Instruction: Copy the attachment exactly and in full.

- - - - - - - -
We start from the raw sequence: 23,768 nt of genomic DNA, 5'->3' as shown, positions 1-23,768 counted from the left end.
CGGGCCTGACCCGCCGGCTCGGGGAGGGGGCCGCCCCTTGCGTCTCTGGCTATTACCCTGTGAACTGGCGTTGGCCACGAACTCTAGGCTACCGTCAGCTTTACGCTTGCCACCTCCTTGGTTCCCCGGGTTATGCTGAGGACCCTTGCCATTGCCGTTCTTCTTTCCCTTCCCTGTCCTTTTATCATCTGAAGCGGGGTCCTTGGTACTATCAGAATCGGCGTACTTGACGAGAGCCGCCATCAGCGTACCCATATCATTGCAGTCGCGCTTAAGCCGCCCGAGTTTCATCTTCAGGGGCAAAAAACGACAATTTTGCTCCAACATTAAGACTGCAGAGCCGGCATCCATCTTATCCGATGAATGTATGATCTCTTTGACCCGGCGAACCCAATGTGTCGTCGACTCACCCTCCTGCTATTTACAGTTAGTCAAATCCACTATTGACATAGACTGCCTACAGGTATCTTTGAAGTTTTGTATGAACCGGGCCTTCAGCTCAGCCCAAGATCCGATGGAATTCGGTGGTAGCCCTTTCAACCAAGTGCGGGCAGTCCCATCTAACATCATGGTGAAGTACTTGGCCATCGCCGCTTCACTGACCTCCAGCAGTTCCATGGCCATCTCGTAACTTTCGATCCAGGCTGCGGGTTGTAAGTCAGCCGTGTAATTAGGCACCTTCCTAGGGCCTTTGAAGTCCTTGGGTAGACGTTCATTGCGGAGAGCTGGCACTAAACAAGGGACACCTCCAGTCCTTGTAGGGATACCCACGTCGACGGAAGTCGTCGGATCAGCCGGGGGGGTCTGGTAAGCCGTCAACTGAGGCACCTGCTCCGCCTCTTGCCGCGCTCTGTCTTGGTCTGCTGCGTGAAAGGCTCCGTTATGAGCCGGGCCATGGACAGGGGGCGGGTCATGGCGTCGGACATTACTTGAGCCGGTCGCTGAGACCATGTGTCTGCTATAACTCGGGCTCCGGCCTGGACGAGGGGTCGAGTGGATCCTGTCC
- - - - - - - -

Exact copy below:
We start from the raw sequence: 23,768 nt of genomic DNA, 5'->3' as shown, positions 1-23,768 counted from the left end.
CGGGCCTGACCCGCCGGCTCGGGGAGGGGGCCGCCCCTTGCGTCTCTGGCTATTACCCTGTGAACTGGCGTTGGCCACGAACTCTAGGCTACCGTCAGCTTTACGCTTGCCACCTCCTTGGTTCCCCGGGTTATGCTGAGGACCCTTGCCATTGCCGTTCTTCTTTCCCTTCCCTGTCCTTTTATCATCTGAAGCGGGGTCCTTGGTACTATCAGAATCGGCGTACTTGACGAGAGCCGCCATCAGCGTACCCATATCATTGCAGTCGCGCTTAAGCCGCCCGAGTTTCATCTTCAGGGGCAAAAAACGACAATTTTGCTCCAACATTAAGACTGCAGAGCCGGCATCCATCTTATCCGATGAATGTATGATCTCTTTGACCCGGCGAACCCAATGTGTCGTCGACTCACCCTCCTGCTATTTACAGTTAGTCAAATCCACTATTGACATAGACTGCCTACAGGTATCTTTGAAGTTTTGTATGAACCGGGCCTTCAGCTCAGCCCAAGATCCGATGGAATTCGGTGGTAGCCCTTTCAACCAAGTGCGGGCAGTCCCATCTAACATCATGGTGAAGTACTTGGCCATCGCCGCTTCACTGACCTCCAGCAGTTCCATGGCCATCTCGTAACTTTCGATCCAGGCTGCGGGTTGTAAGTCAGCCGTGTAATTAGGCACCTTCCTAGGGCCTTTGAAGTCCTTGGGTAGACGTTCATTGCGGAGAGCTGGCACTAAACAAGGGACACCTCCAGTCCTTGTAGGGATACCCACGTCGACGGAAGTCGTCGGATCAGCCGGGGGGGTCTGGTAAGCCGTCAACTGAGGCACCTGCTCCGCCTCTTGCCGCGCTCTGTCTTGGTCTGCTGCGTGAAAGGCTCCGTTATGAGCCGGGCCATGGACAGGGGGCGGGTCATGGCGTCGGACATTACTTGAGCCGGTCGCTGAGACCATGTGTCTGCTATAACTCGGGCTCCGGCCTGGACGAGGGGTCGAGTGGATCCTGTCC